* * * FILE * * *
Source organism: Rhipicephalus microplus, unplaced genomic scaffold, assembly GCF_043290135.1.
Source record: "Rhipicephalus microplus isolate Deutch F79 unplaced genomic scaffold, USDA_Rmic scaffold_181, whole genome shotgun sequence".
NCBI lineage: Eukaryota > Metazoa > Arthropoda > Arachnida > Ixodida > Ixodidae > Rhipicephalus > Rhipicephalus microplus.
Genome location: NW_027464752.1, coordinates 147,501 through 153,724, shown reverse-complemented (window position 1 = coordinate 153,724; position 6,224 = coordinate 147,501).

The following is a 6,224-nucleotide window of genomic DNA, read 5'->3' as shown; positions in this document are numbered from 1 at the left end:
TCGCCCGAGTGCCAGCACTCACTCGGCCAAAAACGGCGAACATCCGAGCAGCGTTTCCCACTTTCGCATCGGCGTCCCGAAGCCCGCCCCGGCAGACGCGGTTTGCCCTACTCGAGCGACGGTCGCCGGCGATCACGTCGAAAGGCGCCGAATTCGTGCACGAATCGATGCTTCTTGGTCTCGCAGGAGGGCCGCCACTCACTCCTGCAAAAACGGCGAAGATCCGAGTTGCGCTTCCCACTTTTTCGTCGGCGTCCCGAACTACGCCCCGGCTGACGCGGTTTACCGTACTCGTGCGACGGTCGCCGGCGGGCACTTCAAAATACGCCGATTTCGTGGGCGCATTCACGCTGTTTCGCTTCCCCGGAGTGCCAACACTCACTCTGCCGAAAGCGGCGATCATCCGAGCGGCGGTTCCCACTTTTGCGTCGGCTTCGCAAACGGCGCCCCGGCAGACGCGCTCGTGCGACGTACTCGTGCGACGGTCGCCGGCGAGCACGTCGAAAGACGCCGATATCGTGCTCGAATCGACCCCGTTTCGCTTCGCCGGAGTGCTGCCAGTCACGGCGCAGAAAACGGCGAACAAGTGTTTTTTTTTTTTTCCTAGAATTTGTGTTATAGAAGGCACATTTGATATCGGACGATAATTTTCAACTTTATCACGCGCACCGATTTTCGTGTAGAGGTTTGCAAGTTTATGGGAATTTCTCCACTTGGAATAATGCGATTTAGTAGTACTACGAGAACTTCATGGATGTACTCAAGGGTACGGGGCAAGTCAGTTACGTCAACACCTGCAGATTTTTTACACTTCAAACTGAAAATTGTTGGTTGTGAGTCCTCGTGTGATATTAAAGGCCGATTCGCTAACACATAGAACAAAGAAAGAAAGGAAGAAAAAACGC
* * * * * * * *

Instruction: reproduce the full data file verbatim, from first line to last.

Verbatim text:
Source organism: Rhipicephalus microplus, unplaced genomic scaffold, assembly GCF_043290135.1.
Source record: "Rhipicephalus microplus isolate Deutch F79 unplaced genomic scaffold, USDA_Rmic scaffold_181, whole genome shotgun sequence".
NCBI lineage: Eukaryota > Metazoa > Arthropoda > Arachnida > Ixodida > Ixodidae > Rhipicephalus > Rhipicephalus microplus.
Genome location: NW_027464752.1, coordinates 147,501 through 153,724, shown reverse-complemented (window position 1 = coordinate 153,724; position 6,224 = coordinate 147,501).

The following is a 6,224-nucleotide window of genomic DNA, read 5'->3' as shown; positions in this document are numbered from 1 at the left end:
TCGCCCGAGTGCCAGCACTCACTCGGCCAAAAACGGCGAACATCCGAGCAGCGTTTCCCACTTTCGCATCGGCGTCCCGAAGCCCGCCCCGGCAGACGCGGTTTGCCCTACTCGAGCGACGGTCGCCGGCGATCACGTCGAAAGGCGCCGAATTCGTGCACGAATCGATGCTTCTTGGTCTCGCAGGAGGGCCGCCACTCACTCCTGCAAAAACGGCGAAGATCCGAGTTGCGCTTCCCACTTTTTCGTCGGCGTCCCGAACTACGCCCCGGCTGACGCGGTTTACCGTACTCGTGCGACGGTCGCCGGCGGGCACTTCAAAATACGCCGATTTCGTGGGCGCATTCACGCTGTTTCGCTTCCCCGGAGTGCCAACACTCACTCTGCCGAAAGCGGCGATCATCCGAGCGGCGGTTCCCACTTTTGCGTCGGCTTCGCAAACGGCGCCCCGGCAGACGCGCTCGTGCGACGTACTCGTGCGACGGTCGCCGGCGAGCACGTCGAAAGACGCCGATATCGTGCTCGAATCGACCCCGTTTCGCTTCGCCGGAGTGCTGCCAGTCACGGCGCAGAAAACGGCGAACAAGTGTTTTTTTTTTTTTCCTAGAATTTGTGTTATAGAAGGCACATTTGATATCGGACGATAATTTTCAACTTTATCACGCGCACCGATTTTCGTGTAGAGGTTTGCAAGTTTATGGGAATTTCTCCACTTGGAATAATGCGATTTAGTAGTACTACGAGAACTTCATGGATGTACTCAAGGGTACGGGGCAAGTCAGTTACGTCAACACCTGCAGATTTTTTACACTTCAAACTGAAAATTGTTGGTTGTGAGTCCTCGTGTGATATTAAAGGCCGATTCGCTAACACATAGAACAAAGAAAGAAAGGAAGAAAAAACGC